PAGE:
The analysis of the incentives provided by environmental policy for both adoption and development of advanced abatement technology has been extensively addressed in the literature (see for instance the survey published by Requate (2005a)). Among the different themes studied, this paper focuses on the credibility of regulator policies when faced with the strategic behavior of a firm with market power. As noted by Gersbach and Glazer (1999), when the regulator is not able to commit to the stringency of the policy instrument, firms may strategically use innovation to ratchet down regulation and increase profits. One expects this behavior to have a negative effect on welfare relative to the case of regulatory commitment. The regulatory programs to reduce automobile emissions constitute a classical example, as quoted by Gersbach and Glazer (1999). The effectiveness of such programs depends critically on the regulator’s credibility. If the automakers conjecture that the regulator will not implement the standards if they do not invest because of the large costs firms should support in this case, then they will not invest to comply with the standards and the regulator will have to postpone the date of compliance. A well-known case of this kind of time-inconsistency problem is the implementation of the 1970 U.S. Clean Air Act Amendments for controlling automobile emissions. The legislation mandated that new vehicles in 1975 had to reduce hydrocarbons (HC) and carbon monoxide (CO) emissions by 90% relative to the 1970 standards. A 90% reduction in nitrogen oxides (NOX) emissions was also required for 1976 vehicles. However, the big U.S. producers, General Motors, Ford and mainly Chrysler did very little internal R&D and failed to secure external commitment from suppliers to satisfy the new standards. This circumstance along with the macroeconomic effects of the 1973 oil embargo led the Congress in June 1974 to extend standards until 1978. However, in August 1977, automakers began manufacturing 1978 model cars that did not meet the new standards. Because the law prohibited introducing cars into commerce without certification, the manufacturers could not ship them to the dealers. Thus, the Congress was forced either to delay the deadline for compliance or prohibit U.S. producers from selling automobiles. Finally, the Congress passed the 1977 amendments to the Clean Air Act and delayed the compliance of the standards until 1980 for HC and until 1981 for CO and NOX. 1 The regulation of the power sector in Spain offers another example. In June 2012, the Spanish Government gave 2 months to the firm running the oldest nuclear power station in Spain in the town of Santa María de Garoña to apply for an extension of its activity until 2019 provided that the firm invested €120 million in security measures and around that time announced a new tax on radioactive waste. Garoña has a reactor identical to #1 reactor of Fukushima. After these two announcements the firm not only refused to apply for an extension but also stopped producing electricity on the same day the Government approved the tax at the end of December 2012. That year the nuclear power station generated 1,600 jobs, had an economic impact in the region of €279 million and yielded fiscal revenues of €75 million. The firm claimed that the new tax made the investment unprofitable. Thus, the Spanish Government was forced either to revise its policy or to face a definitive shutdown of the nuclear power station with all its economic and political implications. At the end of October 2013 (less than one year later), the Spanish Congress passed a law that included, among other fiscal measures, a €153 million tax exemption on radioactive waste for the nuclear power station of Garoña and the Government announced that it would consider an extension of its activity until 2031 to complete a life cycle of 60 years. All these changes were proposed by the same government that implemented the tax on radioactive waste. In May 2014, the firm revised its decision and applied for an authorization to put in activity the nuclear power station until 2031. These are examples that describe the case of a non-credible policy and how in that case the firms can use strategically their investments to influence environmental policy.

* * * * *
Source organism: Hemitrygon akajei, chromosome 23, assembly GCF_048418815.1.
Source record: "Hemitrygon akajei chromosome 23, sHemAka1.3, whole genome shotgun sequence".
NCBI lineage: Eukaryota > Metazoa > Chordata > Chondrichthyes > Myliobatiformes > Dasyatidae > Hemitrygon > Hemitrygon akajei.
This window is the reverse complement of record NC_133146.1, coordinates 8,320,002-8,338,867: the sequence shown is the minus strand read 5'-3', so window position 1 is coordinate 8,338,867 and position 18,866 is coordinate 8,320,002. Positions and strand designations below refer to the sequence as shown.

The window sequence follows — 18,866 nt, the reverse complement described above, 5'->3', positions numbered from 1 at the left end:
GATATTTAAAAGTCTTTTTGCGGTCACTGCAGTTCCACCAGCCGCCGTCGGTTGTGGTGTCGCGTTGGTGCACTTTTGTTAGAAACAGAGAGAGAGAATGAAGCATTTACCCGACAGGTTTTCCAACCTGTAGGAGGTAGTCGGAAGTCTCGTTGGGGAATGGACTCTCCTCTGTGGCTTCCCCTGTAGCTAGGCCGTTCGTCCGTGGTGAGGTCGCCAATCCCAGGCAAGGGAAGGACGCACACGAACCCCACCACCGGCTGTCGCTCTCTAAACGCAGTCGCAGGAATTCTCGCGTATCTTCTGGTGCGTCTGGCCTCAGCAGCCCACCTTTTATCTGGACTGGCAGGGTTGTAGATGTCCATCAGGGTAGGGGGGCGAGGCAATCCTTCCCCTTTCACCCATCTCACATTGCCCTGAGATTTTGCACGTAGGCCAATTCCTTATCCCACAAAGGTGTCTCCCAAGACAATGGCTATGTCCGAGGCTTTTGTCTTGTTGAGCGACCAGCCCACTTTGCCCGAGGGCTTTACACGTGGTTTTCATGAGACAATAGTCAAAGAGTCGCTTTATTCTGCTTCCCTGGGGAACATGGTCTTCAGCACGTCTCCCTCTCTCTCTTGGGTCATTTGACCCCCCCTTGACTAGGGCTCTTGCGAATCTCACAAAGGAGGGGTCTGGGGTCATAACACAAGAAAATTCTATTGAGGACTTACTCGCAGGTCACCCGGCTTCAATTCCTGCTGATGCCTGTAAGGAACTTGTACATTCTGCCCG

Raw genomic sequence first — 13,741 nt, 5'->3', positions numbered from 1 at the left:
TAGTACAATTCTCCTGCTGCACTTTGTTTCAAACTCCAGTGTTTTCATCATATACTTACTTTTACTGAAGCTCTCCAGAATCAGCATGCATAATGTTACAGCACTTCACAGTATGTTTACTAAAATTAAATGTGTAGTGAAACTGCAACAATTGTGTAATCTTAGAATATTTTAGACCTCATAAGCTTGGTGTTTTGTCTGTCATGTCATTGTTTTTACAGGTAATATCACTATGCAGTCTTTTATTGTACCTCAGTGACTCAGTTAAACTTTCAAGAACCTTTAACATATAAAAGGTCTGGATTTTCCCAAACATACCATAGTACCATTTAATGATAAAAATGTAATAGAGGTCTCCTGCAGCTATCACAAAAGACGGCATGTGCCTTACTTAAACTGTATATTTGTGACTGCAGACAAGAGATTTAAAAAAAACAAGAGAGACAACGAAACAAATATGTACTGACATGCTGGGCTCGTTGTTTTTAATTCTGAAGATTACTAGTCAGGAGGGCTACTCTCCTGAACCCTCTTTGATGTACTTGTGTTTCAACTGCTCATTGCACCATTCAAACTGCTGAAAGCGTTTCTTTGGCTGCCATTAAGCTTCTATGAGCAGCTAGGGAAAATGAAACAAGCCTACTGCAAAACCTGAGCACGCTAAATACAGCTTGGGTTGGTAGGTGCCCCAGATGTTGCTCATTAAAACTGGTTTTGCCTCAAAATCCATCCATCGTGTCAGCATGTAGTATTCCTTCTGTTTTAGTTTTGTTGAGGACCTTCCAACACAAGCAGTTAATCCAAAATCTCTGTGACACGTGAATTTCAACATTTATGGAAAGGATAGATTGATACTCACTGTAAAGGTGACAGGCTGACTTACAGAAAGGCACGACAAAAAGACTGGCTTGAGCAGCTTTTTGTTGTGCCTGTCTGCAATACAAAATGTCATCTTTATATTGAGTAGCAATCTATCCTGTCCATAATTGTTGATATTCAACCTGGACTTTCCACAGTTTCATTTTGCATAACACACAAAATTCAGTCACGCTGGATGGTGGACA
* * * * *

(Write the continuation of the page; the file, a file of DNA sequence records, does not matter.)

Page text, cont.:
Interestingly, Petrakis and Xepapadeas (2001) find for a polluting monopoly, that the strategic behavior of the firm has a beneficial effect on social welfare when the regulator is unable to commit to a specific tax rate noting that it may induce more environmental innovation than under regulatory commitment. They obtain this result comparing two three-stage policy games that differ only in the timing. In the first, that they name the “precommitment (or ex-ante) policy game”, the regulator commits to a specific emission tax rate, then the firm selects the abatement effort, and finally it chooses its output. In the second, that they call the “time-consistent (or ex-ante) policy game”, the firm first selects its abatement effort, then the government sets its emission tax level, and finally the firm chooses its output. This game emerges whenever the environmental policy is non-credible. Then, the monopoly acting as a Stackelberg leader can strategically select its abatement effort in order to influence the emission tax rate that the regulator will eventually implement. In other words, they compare a game where the regulator is the “first-mover” with a game where the firm is the “first-mover” to evaluate the effects of firm strategic behavior. 2 The result derived by these authors has implications for the design of environmental policy. Policy makers often believe that the inability to establish rules that limit future regulatory discretion is detrimental for implementing optimal environmental regulation. According to Petrakis and Xepapadeas’ (2001) paper rules are not necessarily better than discretion for controlling the emissions of a monopoly.